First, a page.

SONG #3 of 50: “HUMBLE US, OH LORD”
“Humility, as we all know, is one of those virtues that is never gained by seeking it. The more we pursue it the more distant it becomes. To think we have it is sure evidence that we don’t.”
I’ve heard it suggested that worship songs shape people’s theology more than sermons. After all, people usually only hear a sermon once, and we sing some worship songs hundreds of times. And sermons are definitely important, but I can’t help but wonder how formational our worship music is, for better or worse.
I was looking for a song of confession for our church’s observance of Lent. Something that would necessitate a posture of humility in singing it. But outside of a few older songs, I couldn’t find anything that fit the style and content I was looking for. So using pieces of John the Baptist’s testimony and Jesus’ own challenge to his followers, I wrote “Humble Us, Oh Lord.”
May He become more, and we become less.
Oh Lord, you know our ways / Like blades of grass we sway / Whichever way the wind it blows / But you see right through our hearts / You know our every thought / Much deeper than we know our own / Father, forgive us / Remember your love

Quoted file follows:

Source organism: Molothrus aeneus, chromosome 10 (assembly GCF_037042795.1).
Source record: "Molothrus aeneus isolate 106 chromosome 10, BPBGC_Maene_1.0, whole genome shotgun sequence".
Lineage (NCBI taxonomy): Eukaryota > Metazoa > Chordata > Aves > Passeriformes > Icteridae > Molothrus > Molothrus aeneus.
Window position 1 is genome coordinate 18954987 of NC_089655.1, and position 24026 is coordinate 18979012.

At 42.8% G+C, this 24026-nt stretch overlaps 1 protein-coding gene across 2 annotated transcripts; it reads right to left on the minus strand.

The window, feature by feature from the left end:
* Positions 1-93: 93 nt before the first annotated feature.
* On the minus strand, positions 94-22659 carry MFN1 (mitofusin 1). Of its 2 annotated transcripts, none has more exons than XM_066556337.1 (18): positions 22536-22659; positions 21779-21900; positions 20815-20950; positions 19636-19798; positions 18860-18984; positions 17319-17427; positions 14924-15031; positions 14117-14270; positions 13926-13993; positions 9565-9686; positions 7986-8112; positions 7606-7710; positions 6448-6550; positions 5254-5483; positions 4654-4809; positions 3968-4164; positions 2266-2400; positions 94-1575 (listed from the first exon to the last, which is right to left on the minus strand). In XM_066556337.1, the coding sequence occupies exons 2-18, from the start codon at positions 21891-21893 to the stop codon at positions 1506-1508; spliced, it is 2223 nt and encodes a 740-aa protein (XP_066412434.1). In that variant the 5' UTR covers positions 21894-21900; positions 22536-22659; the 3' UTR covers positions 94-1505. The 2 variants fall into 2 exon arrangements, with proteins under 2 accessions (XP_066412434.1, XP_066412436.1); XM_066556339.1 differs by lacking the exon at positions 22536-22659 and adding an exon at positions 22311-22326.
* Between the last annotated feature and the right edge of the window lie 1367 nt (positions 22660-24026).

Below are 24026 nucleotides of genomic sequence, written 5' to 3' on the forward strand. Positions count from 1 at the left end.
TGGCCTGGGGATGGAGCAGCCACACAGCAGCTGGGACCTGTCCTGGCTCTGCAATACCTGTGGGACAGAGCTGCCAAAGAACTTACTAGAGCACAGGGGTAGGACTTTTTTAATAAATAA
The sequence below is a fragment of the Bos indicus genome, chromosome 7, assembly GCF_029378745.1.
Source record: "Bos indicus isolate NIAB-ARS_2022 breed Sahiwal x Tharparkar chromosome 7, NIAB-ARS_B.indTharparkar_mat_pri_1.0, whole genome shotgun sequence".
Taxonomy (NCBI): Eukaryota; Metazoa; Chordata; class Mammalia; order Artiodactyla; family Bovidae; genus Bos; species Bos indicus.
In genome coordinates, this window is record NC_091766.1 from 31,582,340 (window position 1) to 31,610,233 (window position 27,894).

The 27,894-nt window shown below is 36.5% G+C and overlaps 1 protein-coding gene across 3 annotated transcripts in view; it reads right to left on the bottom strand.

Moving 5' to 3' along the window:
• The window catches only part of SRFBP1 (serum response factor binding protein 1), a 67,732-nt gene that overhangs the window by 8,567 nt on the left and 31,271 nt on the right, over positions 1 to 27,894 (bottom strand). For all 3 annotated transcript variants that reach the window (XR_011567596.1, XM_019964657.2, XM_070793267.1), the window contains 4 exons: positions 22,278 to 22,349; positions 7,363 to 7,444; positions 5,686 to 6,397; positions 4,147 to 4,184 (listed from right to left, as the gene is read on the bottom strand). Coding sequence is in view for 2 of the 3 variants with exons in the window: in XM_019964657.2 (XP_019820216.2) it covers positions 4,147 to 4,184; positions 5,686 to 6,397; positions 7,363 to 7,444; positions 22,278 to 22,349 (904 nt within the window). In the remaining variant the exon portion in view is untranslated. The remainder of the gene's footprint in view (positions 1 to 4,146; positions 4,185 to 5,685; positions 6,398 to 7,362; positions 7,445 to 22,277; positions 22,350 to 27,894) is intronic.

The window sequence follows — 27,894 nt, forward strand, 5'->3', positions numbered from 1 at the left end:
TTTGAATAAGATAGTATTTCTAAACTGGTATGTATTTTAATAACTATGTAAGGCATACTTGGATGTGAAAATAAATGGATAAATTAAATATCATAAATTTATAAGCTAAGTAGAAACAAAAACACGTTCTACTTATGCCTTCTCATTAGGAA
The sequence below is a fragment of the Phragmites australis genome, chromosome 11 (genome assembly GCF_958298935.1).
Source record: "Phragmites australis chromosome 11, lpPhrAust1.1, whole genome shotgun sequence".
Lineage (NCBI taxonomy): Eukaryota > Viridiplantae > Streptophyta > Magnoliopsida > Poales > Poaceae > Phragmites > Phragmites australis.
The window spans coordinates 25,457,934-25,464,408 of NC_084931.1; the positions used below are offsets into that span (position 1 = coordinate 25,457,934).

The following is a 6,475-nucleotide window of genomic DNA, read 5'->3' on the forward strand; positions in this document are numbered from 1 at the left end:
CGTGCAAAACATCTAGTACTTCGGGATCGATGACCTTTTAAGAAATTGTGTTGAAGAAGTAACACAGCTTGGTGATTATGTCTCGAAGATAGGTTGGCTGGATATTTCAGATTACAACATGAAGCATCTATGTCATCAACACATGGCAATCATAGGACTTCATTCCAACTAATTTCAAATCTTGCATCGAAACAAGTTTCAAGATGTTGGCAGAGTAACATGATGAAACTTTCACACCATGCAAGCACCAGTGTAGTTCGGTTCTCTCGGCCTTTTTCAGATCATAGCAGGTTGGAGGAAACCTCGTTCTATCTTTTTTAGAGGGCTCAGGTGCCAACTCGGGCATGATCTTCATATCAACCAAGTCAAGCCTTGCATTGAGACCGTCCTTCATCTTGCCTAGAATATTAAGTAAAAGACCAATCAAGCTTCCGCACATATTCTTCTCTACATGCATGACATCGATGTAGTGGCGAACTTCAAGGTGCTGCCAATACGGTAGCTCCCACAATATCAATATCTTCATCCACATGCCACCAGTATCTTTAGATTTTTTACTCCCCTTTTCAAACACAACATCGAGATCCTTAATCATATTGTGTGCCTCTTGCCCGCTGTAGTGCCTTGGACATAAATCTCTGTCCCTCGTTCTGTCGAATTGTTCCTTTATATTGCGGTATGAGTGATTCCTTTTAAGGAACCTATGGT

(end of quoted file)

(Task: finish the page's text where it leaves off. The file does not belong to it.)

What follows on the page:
We’ve been proud and we’ve rebelled / We have lived to serve ourselves / We created our own hell / Now we crawl to you for help / You call us to come and die / That we might discover life / So give us life and to the full / Come and humble us, oh Lord / Come and humble us, oh Lord
Oh Lord you know our ways / We once were lost in shame / Addicted to our brokenness / But you came at the right time / Put your love on the line / And raised us from death to life again / All our debts were paid / On that gruesome day
May you become more / May we become less / Come guide our steps
John 3:30, Mark 8:34-38, Romans 5:1-11, John 12:23-26.
Melissa Hauger on backing vocals.
The Band, Dawes, Ryan Adams, John Mark McMillan, Ray LaMontagne, The Beatles.
It’s also probably worth noting that I’ve been intrigued by some of the worship music among reformed churches. Their musical traditions tend toward wordier lyrics and hymn revival, and often include themes of repentance and confession.
I originally wrote two choruses for this song. Both had the same theme and similar lyrics, but totally different melodies. I asked a few friends for feedback, and ultimately went with the chorus that “sounds less like a worship song.” Perhaps the other chorus will pop up someday…
I’ve already demo’d next week’s tune. And it’s one of my favorites. Subscribe to the project and get every song delivered to your inbox. >>